Beijing is tempted to pursue the EU plan, but it’s also wary.

It tiptoed around the issue by announcing that it will fully participate in the International Financial Summit to be held in Washington, D.C., on Nov. 15. U.S. President George Bush will host the summit, which will comprise world leaders and the heads of global organizations from 20 countries for a discussion on the global financial and economic crisis.

The Chinese economy depends heavily on U.S. financial markets, and China realizes that the perpetrator of the current crisis also holds the key to cleaning it up.

Evidently, the Sino-Europe collaboration that Europe wanted won’t go far.

Public opinion about China’s role in the global economic crisis will remain only in the realm of speculation and exaggeration.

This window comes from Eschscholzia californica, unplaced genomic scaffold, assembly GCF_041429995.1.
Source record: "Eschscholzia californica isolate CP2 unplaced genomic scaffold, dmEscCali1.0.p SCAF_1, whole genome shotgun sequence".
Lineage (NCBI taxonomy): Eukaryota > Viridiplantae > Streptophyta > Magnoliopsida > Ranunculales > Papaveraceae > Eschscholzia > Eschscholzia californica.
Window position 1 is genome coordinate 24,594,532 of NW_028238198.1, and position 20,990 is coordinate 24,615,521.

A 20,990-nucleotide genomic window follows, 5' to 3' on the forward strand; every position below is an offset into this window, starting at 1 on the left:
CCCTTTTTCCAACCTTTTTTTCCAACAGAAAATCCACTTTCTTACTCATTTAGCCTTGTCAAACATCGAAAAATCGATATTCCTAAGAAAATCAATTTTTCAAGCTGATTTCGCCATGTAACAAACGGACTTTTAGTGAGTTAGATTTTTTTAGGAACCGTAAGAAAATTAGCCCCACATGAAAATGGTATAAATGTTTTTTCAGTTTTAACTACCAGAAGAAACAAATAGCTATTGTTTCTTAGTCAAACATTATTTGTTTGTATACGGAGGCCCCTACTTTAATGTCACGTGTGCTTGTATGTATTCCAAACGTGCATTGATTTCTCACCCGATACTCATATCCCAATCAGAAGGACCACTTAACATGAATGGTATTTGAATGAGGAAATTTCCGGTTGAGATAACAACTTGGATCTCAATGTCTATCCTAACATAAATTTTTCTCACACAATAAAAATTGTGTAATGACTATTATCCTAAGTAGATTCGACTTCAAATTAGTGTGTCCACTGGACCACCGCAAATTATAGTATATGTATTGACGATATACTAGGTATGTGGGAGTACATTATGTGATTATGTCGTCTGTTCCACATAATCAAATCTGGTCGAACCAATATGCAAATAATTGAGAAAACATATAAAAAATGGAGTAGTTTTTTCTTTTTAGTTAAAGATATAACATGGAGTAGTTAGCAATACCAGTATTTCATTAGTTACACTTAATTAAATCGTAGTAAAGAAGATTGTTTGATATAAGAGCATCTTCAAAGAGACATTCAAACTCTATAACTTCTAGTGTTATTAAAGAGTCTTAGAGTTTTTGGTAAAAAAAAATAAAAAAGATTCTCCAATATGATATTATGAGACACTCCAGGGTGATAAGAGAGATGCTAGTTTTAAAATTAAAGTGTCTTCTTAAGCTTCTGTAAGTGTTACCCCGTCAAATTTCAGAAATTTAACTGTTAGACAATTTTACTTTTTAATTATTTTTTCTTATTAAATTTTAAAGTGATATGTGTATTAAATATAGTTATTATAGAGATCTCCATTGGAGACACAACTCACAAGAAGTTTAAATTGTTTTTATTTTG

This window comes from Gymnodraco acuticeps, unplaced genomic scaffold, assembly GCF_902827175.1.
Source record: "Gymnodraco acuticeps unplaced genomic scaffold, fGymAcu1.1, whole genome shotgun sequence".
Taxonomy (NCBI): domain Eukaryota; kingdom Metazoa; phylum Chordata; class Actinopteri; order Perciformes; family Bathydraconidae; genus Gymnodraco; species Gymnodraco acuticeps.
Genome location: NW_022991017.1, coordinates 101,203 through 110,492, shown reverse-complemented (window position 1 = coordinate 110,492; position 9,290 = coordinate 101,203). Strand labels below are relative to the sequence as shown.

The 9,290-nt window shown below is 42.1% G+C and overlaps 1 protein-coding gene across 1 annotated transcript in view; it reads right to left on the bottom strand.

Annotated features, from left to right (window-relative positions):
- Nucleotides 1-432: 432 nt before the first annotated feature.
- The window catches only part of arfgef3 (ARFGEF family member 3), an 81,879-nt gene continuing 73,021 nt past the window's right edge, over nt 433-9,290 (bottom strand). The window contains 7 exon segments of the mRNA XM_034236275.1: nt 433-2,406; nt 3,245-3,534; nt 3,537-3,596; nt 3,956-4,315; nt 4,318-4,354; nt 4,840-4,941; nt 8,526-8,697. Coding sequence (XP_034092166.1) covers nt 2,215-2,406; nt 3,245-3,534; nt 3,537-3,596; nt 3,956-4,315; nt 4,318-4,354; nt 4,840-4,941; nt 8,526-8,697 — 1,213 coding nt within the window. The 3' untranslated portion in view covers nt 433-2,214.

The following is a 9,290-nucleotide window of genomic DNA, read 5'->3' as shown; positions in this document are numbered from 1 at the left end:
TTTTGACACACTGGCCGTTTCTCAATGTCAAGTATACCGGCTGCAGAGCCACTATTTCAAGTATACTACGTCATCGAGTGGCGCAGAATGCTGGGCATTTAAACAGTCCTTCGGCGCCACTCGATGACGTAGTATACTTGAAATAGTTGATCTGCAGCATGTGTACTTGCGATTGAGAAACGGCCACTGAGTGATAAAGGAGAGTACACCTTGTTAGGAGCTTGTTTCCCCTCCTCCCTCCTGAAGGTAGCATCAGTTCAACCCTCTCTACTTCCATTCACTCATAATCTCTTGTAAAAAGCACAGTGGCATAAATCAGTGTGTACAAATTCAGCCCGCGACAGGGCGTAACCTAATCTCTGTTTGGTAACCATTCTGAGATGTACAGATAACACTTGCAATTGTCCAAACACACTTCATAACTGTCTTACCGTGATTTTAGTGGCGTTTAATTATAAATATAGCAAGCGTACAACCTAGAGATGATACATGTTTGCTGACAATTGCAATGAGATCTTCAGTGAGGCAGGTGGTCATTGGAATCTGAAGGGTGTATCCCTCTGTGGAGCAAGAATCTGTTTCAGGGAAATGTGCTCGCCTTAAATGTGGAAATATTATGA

RFA/Mandarin commentator Chen Pokong was born in Sichuan province, China, in 1963.  He was one of the main organizers of the 1986 student movement in Shanghai that demanded human rights, democracy and political reform. After completing a master's degree in industrial management at Shanghai's Tongji University, he began teaching in the economics department at Guangzhou's Zhongshan University in 1987. During the 1989 democracy movement, he was one of the most important organizers and leaders of the protests in the Guangdong area. Chen was jailed in China for four and a half years from 1989 to 1992, and again from 1993 to 1995. He holds a Master’s Degree from Columbia University in public administration and economics. He lives in New York city.